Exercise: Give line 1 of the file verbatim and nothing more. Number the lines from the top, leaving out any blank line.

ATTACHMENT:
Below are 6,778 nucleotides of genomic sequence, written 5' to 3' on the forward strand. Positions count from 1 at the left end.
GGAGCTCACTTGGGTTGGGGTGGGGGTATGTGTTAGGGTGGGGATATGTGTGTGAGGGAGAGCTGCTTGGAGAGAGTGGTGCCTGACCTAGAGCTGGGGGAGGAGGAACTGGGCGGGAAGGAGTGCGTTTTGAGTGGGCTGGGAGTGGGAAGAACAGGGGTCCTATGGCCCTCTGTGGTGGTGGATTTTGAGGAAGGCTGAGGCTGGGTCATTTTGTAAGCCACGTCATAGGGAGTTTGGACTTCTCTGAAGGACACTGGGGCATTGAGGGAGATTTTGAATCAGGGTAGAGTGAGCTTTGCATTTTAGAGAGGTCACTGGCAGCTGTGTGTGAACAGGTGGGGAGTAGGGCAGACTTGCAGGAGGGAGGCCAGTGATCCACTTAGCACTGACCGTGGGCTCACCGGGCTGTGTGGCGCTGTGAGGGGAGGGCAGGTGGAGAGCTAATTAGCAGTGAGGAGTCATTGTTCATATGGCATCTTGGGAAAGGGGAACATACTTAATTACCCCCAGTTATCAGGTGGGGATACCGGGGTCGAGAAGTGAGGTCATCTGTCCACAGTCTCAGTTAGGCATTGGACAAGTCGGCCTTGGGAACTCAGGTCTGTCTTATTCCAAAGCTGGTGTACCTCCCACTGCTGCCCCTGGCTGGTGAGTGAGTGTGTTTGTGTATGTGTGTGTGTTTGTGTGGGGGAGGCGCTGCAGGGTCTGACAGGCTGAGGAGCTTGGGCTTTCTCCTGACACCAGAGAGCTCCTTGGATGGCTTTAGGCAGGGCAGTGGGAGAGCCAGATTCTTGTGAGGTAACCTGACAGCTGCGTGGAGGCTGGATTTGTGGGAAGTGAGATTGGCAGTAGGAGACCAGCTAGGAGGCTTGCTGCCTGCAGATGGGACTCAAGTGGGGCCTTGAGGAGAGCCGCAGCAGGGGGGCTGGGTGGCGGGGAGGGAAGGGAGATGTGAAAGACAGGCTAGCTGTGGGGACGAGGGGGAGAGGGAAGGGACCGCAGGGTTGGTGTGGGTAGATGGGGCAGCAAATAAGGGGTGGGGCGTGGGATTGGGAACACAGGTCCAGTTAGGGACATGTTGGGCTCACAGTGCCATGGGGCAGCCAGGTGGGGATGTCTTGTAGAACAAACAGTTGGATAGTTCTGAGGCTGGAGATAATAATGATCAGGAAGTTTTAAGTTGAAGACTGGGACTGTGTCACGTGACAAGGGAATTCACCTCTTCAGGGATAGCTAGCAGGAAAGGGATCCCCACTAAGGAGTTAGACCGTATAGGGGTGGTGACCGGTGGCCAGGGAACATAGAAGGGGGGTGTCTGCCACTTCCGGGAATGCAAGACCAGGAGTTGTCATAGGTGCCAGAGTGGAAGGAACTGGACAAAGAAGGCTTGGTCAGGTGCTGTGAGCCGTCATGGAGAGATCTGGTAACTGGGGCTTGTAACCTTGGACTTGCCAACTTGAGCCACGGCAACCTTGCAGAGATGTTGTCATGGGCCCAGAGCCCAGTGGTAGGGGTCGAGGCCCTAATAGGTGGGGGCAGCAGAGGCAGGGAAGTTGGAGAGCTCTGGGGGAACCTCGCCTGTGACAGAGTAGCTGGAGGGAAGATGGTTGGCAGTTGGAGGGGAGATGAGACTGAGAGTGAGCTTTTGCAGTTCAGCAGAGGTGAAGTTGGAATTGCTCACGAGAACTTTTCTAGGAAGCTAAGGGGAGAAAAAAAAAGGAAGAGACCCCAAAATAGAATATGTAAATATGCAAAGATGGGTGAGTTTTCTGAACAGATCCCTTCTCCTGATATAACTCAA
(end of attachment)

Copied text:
Below are 6,778 nucleotides of genomic sequence, written 5' to 3' on the forward strand. Positions count from 1 at the left end.